6. Urbanlife, you and I are so on the same wavelength, mostly (more on that later). The 64 HOV route will get the times from VB down low enough to be attractive to NOB destinators. Also naturally leads to a route on around 64 to Chesapeake. The "wind through downtown" route is a loser. Still don't think you will ever get the trains on base, however. I had thought about the streetcar option several times. One of the real potential effects is to make Colley Ave. more of a walking zone. I'd close off Colley from PA to 21st, except for cross traffic and the streetcars. Ghent has so much potential, but it has to become more pedestrian friendly. Now, it is too car centric. I was in Strasbourg in December. Rode this really cool streetcar from the P&R in to town -- low access, would be perfect for what you are talking about. We part ways on the airport thing, however. I just don't think there will be enough ridership. This isn't like the Denver or DFW airports -- we are fairly close to the center of the community. I don't think there is enough of a central destination for inbound traffic -- I forgot who told me this, but it was someone in the VB travel industry, but they said 95% of oceanfront tourists arrive by car. There is little to no air travel to the oceanfront. I wish it would work -- I just don't think it will.
  7. I think you guys are hitting the panic button WAAAAAYYYYY too early. First, there is no record I can find of this ever coming before Planning Commission. Second, he doesn't appear to have a sq. ft. leased, other than to Office Max, which is already on the property. Third, take a hard look at the amount of vacant small retail in the area. Starting to look like missing teeth, reminiscent of Houston, circa '83. Lots of capacity to absorb before this can pre-lease. And that isn't to mention the tough retail environment for the national chains, with whole chain liquidations reducing the number of potential lease holders. Finally, I don't have to mention the financing environment...... This is just a marketing fact sheet -- nothing more. He will never make the delivery dates on the sheet, so why panic? On a broader note, this Sifen guy reminds me of a retail Buddy Gaddams -- never done anything more than mini-storage units and small strip malls (like the new one across from CF Jaguar). Now thinks he can be in the big leagues. Seen this before, and sometimes it works. But not in this financial environment, with no comparable track record and no large retail relationships. That said, Sifen is some one not to be taken lightly. Money buys you access. Also buys you a nice lot for your house.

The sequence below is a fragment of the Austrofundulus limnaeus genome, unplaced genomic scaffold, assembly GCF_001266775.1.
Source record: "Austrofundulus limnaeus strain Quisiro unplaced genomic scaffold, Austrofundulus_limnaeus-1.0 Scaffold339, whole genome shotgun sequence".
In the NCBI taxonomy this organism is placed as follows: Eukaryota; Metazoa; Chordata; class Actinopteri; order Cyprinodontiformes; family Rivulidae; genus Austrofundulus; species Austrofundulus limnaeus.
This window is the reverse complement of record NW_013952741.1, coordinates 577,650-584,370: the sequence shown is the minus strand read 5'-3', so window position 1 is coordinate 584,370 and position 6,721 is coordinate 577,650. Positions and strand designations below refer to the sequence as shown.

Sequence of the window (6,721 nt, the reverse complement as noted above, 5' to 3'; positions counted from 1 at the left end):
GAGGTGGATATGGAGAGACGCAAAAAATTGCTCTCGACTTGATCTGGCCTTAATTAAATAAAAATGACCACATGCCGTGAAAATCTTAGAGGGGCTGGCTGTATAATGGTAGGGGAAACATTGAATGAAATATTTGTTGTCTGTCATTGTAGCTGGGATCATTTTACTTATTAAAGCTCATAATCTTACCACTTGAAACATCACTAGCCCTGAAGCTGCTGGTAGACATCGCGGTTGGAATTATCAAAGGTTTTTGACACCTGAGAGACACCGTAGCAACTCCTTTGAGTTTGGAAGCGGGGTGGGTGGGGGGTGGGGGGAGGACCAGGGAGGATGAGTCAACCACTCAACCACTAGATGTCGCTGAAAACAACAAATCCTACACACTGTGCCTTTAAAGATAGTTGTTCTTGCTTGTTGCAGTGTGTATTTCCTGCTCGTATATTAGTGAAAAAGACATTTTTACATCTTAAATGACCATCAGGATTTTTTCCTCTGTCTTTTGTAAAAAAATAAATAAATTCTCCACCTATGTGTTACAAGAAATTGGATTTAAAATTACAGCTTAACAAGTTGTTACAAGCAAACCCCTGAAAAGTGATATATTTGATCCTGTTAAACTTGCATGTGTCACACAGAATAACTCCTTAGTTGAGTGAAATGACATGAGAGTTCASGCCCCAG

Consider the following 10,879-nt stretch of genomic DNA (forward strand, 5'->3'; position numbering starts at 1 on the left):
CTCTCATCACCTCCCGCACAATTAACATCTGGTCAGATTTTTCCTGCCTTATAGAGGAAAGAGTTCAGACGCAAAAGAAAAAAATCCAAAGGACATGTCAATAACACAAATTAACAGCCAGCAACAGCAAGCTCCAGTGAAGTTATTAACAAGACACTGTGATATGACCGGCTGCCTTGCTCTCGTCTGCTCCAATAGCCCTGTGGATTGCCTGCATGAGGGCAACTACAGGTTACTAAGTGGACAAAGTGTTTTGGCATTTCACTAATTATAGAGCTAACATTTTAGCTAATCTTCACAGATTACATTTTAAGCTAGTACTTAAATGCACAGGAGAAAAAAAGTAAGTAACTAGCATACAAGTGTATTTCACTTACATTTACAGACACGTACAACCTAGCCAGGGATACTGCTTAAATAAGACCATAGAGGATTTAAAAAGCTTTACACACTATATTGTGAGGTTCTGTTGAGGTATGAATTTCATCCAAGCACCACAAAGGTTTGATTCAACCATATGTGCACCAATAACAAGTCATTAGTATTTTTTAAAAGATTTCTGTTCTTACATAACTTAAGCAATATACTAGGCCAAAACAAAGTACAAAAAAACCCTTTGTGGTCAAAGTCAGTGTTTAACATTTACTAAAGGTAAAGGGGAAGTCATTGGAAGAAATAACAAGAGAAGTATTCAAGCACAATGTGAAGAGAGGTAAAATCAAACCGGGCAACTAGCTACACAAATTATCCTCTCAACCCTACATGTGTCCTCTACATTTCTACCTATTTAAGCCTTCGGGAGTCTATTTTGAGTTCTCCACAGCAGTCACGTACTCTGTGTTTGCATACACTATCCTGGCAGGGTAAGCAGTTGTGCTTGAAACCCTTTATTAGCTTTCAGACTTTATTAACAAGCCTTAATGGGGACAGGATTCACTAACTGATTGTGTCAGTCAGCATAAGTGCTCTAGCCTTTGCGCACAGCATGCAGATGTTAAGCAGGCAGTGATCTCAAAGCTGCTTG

8. scm

    St. Paul's Quadrant

    What I found interesting was this line: So, the long range plan is to take out the post office and the school? Not that I am against either of those two things.
  9. Man, you got the wrong guy. Starting at the end, I am not opposed to light rail -- to paraphrase the PEO, I am just against dumb light rail. Spending money to extend it to NOB via ODU is dumb light rail -- given all of the things I have laid out, in excruciating detail (current low mass transit usage, cultural biases towards car ownership, force protection), it is not the highest and best use of limited resources. Solving the water crossing bottlenecks is the highest and best usage. Second, I wasn't the one that came up with the ridiculous scenario of a catastrophe at NOB as a justification for light rail. I think (dangerous as that is), you see it like me. Third, yes -- I lived in Germany for over three years. First year and a half, I didn't own a car. Rode light rail to work daily. Walked to the station, LR, transfer to a bus. In good weather, rode my bike the last mile and 1/2. I understand the power of an integrated mass transit system to positively effect change. Just spent a week in San Diego -- longest time back in twenty years. Stayed right in the Gaslamp Quarter, which has changed in ways I didn't think possible. I have to believe that one of the catalysts for that change was the start of the trolley twenty five years ago.